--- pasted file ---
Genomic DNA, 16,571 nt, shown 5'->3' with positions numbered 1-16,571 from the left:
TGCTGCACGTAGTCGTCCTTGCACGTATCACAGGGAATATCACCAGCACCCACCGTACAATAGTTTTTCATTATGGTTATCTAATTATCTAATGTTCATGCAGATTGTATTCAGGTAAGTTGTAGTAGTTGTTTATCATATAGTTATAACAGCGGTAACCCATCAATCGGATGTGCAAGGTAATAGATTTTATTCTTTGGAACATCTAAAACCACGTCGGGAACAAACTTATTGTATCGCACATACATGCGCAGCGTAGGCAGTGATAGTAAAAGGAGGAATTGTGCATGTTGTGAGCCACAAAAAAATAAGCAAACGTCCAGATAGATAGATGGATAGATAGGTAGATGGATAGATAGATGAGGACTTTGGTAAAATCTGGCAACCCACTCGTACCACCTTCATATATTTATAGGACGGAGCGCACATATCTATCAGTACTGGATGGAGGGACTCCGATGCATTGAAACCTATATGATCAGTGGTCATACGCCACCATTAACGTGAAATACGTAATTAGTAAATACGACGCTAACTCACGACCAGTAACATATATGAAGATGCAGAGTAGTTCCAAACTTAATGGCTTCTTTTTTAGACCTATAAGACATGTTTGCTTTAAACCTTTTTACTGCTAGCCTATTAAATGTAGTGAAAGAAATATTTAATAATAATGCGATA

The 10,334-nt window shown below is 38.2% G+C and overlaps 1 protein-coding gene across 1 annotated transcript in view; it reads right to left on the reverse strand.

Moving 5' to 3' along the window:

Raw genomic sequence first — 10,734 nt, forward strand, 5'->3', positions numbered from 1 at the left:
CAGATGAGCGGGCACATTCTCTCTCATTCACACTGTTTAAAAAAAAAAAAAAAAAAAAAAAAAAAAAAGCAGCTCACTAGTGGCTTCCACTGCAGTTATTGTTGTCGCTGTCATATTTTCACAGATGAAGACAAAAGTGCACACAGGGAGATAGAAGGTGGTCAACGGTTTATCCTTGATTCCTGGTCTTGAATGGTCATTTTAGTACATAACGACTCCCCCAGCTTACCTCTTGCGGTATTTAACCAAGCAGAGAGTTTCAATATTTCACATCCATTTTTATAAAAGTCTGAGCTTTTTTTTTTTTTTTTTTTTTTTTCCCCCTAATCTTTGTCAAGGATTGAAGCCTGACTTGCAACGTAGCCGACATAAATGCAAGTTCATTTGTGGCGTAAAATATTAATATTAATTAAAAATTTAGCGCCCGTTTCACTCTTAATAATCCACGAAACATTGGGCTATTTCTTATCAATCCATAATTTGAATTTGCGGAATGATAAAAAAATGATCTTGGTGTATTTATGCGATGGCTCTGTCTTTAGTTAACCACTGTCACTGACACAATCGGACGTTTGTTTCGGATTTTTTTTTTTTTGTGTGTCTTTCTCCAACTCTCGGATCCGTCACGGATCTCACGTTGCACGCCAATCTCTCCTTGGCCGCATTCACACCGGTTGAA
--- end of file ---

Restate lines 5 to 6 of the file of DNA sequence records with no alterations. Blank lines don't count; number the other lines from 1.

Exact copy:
Raw genomic sequence first — 10,734 nt, forward strand, 5'->3', positions numbered from 1 at the left:
CAGATGAGCGGGCACATTCTCTCTCATTCACACTGTTTAAAAAAAAAAAAAAAAAAAAAAAAAAAAAAGCAGCTCACTAGTGGCTTCCACTGCAGTTATTGTTGTCGCTGTCATATTTTCACAGATGAAGACAAAAGTGCACACAGGGAGATAGAAGGTGGTCAACGGTTTATCCTTGATTCCTGGTCTTGAATGGTCATTTTAGTACATAACGACTCCCCCAGCTTACCTCTTGCGGTATTTAACCAAGCAGAGAGTTTCAATATTTCACATCCATTTTTATAAAAGTCTGAGCTTTTTTTTTTTTTTTTTTTTTTTTCCCCCTAATCTTTGTCAAGGATTGAAGCCTGACTTGCAACGTAGCCGACATAAATGCAAGTTCATTTGTGGCGTAAAATATTAATATTAATTAAAAATTTAGCGCCCGTTTCACTCTTAATAATCCACGAAACATTGGGCTATTTCTTATCAATCCATAATTTGAATTTGCGGAATGATAAAAAAATGATCTTGGTGTATTTATGCGATGGCTCTGTCTTTAGTTAACCACTGTCACTGACACAATCGGACGTTTGTTTCGGATTTTTTTTTTTTTGTGTGTCTTTCTCCAACTCTCGGATCCGTCACGGATCTCACGTTGCACGCCAATCTCTCCTTGGCCGCATTCACACCGGTTGAA